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Degrees of Coordination in Market Coupling and Counter-Trading

Giorgia Oggioni and Yves Smeers

Year: 2012
Volume: Volume 33
Number: Number 3
DOI: 10.5547/01956574.33.3.3
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Abstract:
Cross-border trade remains a contentious issue in the restructuring of the European electricity market. This paper analyzes the cross-border trade problem through a set of models that represent different degrees of coordination both between the energy and the transmission markets and among national Transmission System Operators (TSOs). We first present a nodal price-like organization of the system, where Power Exchanges (PXs) and Transmission System Operators are integrated to operate the energy and transmission markets. This system is not implemented in Europe but its success elsewhere makes it the natural reference for the study. We then move to a more realistic representation of the European electricity market based on the so-called market coupling design where energy and transmission are operated separately by PXs and TSOs. We consider different degrees of coordination of the national TSOs' activities to assess the range of inefficiencies that the lack of integration can lead to. The paper supposes price taking agents and hence leaves aside the incentive to game the system induced by zonal systems. Keywords: Market Coupling, Counter-Trading, Coordination, Generalized Nash Equilibrium, European Electricity Market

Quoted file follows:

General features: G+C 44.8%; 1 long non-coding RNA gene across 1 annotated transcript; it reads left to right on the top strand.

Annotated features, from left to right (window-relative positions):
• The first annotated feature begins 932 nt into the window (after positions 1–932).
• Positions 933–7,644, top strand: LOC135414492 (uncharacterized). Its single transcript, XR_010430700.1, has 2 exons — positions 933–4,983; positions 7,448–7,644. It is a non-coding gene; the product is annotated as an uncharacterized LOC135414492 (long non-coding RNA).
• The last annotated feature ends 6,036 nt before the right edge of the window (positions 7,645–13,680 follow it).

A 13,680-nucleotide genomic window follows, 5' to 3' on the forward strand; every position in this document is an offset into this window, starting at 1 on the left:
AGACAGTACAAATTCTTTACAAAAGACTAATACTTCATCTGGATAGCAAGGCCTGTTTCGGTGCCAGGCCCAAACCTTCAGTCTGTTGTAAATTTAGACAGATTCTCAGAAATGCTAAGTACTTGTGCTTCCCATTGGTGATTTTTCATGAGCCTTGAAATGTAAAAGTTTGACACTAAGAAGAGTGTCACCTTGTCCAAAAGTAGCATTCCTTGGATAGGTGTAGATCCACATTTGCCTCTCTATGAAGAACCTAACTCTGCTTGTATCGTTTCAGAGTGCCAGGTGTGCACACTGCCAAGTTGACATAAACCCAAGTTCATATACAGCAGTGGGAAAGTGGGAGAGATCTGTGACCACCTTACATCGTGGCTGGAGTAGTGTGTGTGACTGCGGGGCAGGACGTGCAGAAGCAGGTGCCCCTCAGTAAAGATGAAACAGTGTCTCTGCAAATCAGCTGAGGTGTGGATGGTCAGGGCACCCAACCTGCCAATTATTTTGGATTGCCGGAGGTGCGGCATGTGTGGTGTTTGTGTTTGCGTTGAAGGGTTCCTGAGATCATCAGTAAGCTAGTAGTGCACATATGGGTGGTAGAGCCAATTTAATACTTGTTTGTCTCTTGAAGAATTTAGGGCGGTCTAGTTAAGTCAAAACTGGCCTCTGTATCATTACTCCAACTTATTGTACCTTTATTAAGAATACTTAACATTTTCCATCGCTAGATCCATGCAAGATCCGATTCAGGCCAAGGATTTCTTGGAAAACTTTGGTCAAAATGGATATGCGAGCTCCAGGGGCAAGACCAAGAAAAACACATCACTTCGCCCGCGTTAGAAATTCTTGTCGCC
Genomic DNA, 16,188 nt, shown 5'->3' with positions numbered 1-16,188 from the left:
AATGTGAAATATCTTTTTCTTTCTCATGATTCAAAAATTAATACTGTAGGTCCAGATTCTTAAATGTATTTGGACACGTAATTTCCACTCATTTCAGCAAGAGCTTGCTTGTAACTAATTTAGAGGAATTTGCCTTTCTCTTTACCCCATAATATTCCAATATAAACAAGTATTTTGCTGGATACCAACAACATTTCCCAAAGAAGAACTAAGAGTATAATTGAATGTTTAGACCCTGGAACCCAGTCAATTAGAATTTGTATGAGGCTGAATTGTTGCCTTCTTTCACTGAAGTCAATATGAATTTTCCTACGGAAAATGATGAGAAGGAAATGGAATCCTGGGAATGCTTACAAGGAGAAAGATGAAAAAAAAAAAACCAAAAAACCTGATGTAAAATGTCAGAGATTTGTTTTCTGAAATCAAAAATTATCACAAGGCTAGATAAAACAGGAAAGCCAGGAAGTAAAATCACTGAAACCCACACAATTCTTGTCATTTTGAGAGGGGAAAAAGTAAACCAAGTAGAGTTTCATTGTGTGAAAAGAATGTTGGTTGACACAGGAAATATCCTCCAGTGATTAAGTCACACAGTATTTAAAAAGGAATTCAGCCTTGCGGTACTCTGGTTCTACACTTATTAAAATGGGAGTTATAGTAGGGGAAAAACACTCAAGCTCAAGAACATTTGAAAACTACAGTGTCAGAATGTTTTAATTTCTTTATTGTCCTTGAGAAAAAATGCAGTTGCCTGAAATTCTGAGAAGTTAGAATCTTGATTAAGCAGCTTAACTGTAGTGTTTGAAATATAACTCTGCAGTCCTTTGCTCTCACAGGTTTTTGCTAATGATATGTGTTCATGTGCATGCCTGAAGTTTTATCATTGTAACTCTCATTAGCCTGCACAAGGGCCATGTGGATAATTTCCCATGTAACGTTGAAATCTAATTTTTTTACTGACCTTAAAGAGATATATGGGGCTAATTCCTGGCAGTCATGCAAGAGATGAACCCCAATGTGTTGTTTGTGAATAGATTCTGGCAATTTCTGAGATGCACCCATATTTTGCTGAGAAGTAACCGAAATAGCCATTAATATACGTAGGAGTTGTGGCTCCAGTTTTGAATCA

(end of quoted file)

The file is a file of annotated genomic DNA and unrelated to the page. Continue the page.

Comparison of congestion management techniques: Nodal, zonal and discriminatory pricing

Pär Holmberg and Ewa Lazarczyk

Year: 2015
Volume: Volume 36
Number: Number 2
DOI: 10.5547/01956574.36.2.7
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Abstract:
Wholesale electricity markets use different market designs to handle congestion in the transmission network. We compare nodal, zonal and discriminatory pricing in general networks with transmission constraints and loop flows. We conclude that in large games with many producers and certain information, the three market designs result in the same efficient dispatch. However, zonal pricing with counter-trading results in additional payments to producers in export-constrained nodes, which leads to inefficient investments in the long-run.





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